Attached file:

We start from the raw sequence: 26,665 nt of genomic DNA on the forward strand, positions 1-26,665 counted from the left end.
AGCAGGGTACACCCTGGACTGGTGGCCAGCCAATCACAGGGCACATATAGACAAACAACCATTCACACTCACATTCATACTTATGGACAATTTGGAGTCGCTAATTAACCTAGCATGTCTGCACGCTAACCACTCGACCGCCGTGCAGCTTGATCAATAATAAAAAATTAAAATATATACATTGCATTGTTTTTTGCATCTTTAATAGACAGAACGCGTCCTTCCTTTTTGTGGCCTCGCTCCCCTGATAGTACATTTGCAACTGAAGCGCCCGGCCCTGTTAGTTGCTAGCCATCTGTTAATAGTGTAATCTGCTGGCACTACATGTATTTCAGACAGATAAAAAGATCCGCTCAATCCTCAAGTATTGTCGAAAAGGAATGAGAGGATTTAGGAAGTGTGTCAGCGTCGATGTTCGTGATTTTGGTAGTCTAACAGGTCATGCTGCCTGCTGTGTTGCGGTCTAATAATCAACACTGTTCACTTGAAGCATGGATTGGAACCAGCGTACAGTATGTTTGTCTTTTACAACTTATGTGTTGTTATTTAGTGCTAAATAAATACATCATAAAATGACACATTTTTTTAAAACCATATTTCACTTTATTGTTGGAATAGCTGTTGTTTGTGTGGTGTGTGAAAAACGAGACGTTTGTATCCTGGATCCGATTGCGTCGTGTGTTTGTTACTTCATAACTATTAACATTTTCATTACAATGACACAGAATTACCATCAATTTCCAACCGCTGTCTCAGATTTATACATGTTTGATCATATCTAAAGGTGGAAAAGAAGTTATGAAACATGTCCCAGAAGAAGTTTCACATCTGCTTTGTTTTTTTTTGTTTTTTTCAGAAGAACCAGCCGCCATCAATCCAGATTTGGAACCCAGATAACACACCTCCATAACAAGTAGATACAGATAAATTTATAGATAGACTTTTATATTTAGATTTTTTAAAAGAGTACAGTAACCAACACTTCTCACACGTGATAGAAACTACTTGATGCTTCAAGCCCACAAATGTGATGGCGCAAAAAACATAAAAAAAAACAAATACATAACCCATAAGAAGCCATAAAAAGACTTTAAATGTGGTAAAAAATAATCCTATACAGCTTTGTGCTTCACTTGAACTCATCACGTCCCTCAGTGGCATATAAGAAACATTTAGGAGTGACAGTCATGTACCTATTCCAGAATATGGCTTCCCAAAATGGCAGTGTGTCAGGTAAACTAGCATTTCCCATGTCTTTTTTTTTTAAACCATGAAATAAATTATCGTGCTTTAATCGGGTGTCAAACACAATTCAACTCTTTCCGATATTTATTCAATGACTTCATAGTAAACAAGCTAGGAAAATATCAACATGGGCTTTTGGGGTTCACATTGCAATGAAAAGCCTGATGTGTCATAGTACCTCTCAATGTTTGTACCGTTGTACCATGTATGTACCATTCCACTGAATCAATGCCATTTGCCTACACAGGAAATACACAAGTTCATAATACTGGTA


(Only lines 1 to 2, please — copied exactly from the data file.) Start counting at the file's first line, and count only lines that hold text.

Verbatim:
We start from the raw sequence: 26,665 nt of genomic DNA on the forward strand, positions 1-26,665 counted from the left end.
AGCAGGGTACACCCTGGACTGGTGGCCAGCCAATCACAGGGCACATATAGACAAACAACCATTCACACTCACATTCATACTTATGGACAATTTGGAGTCGCTAATTAACCTAGCATGTCTGCACGCTAACCACTCGACCGCCGTGCAGCTTGATCAATAATAAAAAATTAAAATATATACATTGCATTGTTTTTTGCATCTTTAATAGACAGAACGCGTCCTTCCTTTTTGTGGCCTCGCTCCCCTGATAGTACATTTGCAACTGAAGCGCCCGGCCCTGTTAGTTGCTAGCCATCTGTTAATAGTGTAATCTGCTGGCACTACATGTATTTCAGACAGATAAAAAGATCCGCTCAATCCTCAAGTATTGTCGAAAAGGAATGAGAGGATTTAGGAAGTGTGTCAGCGTCGATGTTCGTGATTTTGGTAGTCTAACAGGTCATGCTGCCTGCTGTGTTGCGGTCTAATAATCAACACTGTTCACTTGAAGCATGGATTGGAACCAGCGTACAGTATGTTTGTCTTTTACAACTTATGTGTTGTTATTTAGTGCTAAATAAATACATCATAAAATGACACATTTTTTTAAAACCATATTTCACTTTATTGTTGGAATAGCTGTTGTTTGTGTGGTGTGTGAAAAACGAGACGTTTGTATCCTGGATCCGATTGCGTCGTGTGTTTGTTACTTCATAACTATTAACATTTTCATTACAATGACACAGAATTACCATCAATTTCCAACCGCTGTCTCAGATTTATACATGTTTGATCATATCTAAAGGTGGAAAAGAAGTTATGAAACATGTCCCAGAAGAAGTTTCACATCTGCTTTGTTTTTTTTTGTTTTTTTCAGAAGAACCAGCCGCCATCAATCCAGATTTGGAACCCAGATAACACACCTCCATAACAAGTAGATACAGATAAATTTATAGATAGACTTTTATATTTAGATTTTTTAAAAGAGTACAGTAACCAACACTTCTCACACGTGATAGAAACTACTTGATGCTTCAAGCCCACAAATGTGATGGCGCAAAAAACATAAAAAAAAACAAATACATAACCCATAAGAAGCCATAAAAAGACTTTAAATGTGGTAAAAAATAATCCTATACAGCTTTGTGCTTCACTTGAACTCATCACGTCCCTCAGTGGCATATAAGAAACATTTAGGAGTGACAGTCATGTACCTATTCCAGAATATGGCTTCCCAAAATGGCAGTGTGTCAGGTAAACTAGCATTTCCCATGTCTTTTTTTTTTAAACCATGAAATAAATTATCGTGCTTTAATCGGGTGTCAAACACAATTCAACTCTTTCCGATATTTATTCAATGACTTCATAGTAAACAAGCTAGGAAAATATCAACATGGGCTTTTGGGGTTCACATTGCAATGAAAAGCCTGATGTGTCATAGTACCTCTCAATGTTTGTACCGTTGTACCATGTATGTACCATTCCACTGAATCAATGCCATTTGCCTACACAGGAAATACACAAGTTCATAATACTGGTA